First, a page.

Did Sarah Palin arrive on the American political scene a few cycles too late?
In the Washington Post today, Peter Beinart -- with whom I almost always disagree when he writes about foreign policy, but is usually spot-on when he writes about domestic and economic issues -- says Sarah showed up for a culture war just as it is ending:
Why has America turned on Sarah Palin? Obviously, her wobbly television interviews haven't helped. Nor have the drip, drip of scandals from Alaska, which have tarnished her reformist image. But Palin's problems run deeper, and they say something fundamental about the political age being born. Palin's brand is culture war, and in America today culture war no longer sells. The struggle that began in the 1960s -- which put questions of racial, sexual and religious identity at the forefront of American politics -- may be ending. Palin is the end of the line ...
The relationship between prosperity and cultural conflict isn't exact, of course, but it is significant that during this era's culture war we've gone a quarter-century without a serious recession. Economic issues have mattered in presidential elections, of course, but not until today have we faced an economic crisis so grave that it made cultural questions seem downright trivial. In 2000, in the wake of an economic boom and a sex scandal that led to a president's impeachment, 22 percent of Americans told exit pollsters that "moral values" were their biggest concern, compared with only 19 percent who cited the economy.
Today, according to a recent Newsweek poll, the economy is up to 44 percent and "issues like abortion, guns and same-sex marriage" down to only 6 percent. It's no coincidence that Palin's popularity has plummeted as the financial crisis has taken center stage. From her championing of small-town America to her efforts to link Barack Obama to former domestic terrorist Bill Ayers, Palin is treading a path well-worn by Republicans in recent decades. She's depicting the campaign as a struggle between the culturally familiar and the culturally threatening, the culturally traditional and the culturally exotic. But Obama has dismissed those attacks as irrelevant, and the public, focused nervously on the economic collapse, has largely tuned them out.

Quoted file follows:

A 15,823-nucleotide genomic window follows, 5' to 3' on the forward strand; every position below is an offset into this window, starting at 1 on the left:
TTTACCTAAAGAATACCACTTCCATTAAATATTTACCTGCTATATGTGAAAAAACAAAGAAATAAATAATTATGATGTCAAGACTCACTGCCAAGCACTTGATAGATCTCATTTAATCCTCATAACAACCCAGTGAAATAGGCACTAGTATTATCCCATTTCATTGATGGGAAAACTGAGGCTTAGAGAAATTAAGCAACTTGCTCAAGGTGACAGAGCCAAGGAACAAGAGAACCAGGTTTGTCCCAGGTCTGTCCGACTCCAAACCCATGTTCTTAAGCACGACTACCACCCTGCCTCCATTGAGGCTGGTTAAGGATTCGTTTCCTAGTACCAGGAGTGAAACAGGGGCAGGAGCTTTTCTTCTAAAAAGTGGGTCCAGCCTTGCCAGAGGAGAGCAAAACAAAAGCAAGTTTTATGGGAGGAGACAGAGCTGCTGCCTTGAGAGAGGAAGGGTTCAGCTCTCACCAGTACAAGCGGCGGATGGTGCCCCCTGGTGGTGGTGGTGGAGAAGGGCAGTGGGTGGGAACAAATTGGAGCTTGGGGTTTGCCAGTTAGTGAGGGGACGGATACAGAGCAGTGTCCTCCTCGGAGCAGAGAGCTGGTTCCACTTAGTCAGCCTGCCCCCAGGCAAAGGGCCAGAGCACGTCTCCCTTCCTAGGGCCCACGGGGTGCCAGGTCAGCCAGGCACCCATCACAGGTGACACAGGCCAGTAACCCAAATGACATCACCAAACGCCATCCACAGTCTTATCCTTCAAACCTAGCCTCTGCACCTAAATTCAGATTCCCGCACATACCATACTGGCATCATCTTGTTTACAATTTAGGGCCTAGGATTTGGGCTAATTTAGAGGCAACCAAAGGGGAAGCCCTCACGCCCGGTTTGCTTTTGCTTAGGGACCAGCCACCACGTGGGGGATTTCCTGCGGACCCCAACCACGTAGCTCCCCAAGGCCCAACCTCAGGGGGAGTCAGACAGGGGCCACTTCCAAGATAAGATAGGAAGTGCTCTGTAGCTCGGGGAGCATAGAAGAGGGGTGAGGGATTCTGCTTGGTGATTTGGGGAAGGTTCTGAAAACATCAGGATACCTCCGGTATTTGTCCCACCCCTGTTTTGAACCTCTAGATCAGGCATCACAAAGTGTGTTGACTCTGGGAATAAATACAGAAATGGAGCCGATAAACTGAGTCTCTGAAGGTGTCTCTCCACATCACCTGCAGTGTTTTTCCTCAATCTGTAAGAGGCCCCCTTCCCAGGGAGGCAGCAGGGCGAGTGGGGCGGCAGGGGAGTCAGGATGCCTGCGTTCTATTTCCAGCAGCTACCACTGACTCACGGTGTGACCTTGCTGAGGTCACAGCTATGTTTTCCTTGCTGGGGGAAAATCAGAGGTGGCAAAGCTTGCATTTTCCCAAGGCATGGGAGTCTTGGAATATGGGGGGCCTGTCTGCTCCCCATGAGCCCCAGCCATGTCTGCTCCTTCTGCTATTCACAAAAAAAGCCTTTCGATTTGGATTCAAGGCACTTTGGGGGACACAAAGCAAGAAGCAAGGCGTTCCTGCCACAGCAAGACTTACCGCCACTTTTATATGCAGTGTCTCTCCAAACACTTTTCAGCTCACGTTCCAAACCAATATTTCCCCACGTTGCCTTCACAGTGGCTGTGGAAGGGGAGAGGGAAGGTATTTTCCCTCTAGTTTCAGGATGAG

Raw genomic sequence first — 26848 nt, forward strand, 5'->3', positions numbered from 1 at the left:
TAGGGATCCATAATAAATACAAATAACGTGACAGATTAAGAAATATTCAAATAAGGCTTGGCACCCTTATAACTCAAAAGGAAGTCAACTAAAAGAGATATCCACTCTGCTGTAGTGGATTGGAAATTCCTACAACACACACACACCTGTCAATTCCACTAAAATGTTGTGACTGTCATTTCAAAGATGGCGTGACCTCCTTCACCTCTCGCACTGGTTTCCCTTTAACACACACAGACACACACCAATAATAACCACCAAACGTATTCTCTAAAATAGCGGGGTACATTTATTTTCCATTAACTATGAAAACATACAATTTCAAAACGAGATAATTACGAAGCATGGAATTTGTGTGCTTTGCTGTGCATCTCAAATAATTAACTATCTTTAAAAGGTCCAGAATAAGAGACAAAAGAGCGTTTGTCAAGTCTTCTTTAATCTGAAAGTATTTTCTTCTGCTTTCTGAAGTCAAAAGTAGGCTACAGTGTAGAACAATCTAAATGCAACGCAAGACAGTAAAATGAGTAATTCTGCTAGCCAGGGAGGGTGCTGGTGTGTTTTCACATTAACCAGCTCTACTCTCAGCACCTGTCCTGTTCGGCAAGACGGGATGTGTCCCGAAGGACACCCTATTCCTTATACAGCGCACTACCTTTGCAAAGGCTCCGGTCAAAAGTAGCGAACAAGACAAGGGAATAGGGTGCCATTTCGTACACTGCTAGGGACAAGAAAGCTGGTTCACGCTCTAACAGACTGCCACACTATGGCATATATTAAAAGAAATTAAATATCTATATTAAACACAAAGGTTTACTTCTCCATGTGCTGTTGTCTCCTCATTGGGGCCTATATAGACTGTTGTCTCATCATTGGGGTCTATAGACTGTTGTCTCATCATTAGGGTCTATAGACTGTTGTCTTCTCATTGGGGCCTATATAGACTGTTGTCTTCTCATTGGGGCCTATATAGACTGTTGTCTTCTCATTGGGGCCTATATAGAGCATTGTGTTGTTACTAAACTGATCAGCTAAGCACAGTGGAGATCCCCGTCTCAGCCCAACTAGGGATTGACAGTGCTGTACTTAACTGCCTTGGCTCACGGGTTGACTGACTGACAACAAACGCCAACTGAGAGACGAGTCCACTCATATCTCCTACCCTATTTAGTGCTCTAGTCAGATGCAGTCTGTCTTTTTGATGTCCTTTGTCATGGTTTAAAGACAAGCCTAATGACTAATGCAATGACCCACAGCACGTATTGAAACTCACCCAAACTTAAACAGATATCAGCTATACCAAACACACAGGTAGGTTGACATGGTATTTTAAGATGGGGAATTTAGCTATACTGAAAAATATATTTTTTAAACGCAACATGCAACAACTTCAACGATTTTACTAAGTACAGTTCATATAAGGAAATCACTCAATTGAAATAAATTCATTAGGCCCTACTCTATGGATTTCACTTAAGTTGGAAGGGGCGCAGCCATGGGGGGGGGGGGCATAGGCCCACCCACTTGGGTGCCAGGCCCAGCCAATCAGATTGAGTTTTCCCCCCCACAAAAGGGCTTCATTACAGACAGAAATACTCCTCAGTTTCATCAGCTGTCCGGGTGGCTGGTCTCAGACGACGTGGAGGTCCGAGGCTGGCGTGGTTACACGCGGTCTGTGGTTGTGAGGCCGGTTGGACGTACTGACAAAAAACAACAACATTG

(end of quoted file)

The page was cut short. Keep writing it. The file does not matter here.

Palin's attacks are also failing because of generational change. The long-running, internecine baby boomer cultural feud just isn't that relevant to Americans who came of age after the civil rights, gay rights and feminist revolutions. Even many younger evangelicals are broadening their agendas beyond abortion, stem cells, school prayer and gay marriage. And just as younger Protestants found JFK less threatening than their parents had found Al Smith, younger whites -- even in bright-red states -- don't view the prospect of a black president with great alarm.
The economic challenges of the coming era are complicated, fascinating and terrifying, while the cultural battles of the 1960s feel increasingly stale. If John McCain loses tomorrow, the GOP will probably choose someone like Mitt Romney or Louisiana Gov. Bobby Jindal to lead it back from the wilderness, someone who -- although socially conservative -- speaks fluently about the nation's economic plight and doesn't try to substitute identity for policy. Although she seems like a fresh face, Sarah Palin actually represents the end of an era. She may be the last culture warrior on a national ticket for a very long time.
Beinart has it exactly right. Which is why I reiterate what I said last week: Run, Sarah, Run. Only she and her ideologically blinded supporters, like Japanese soldiers found in uniform on a deserted island years after the war is over, seem not to know it.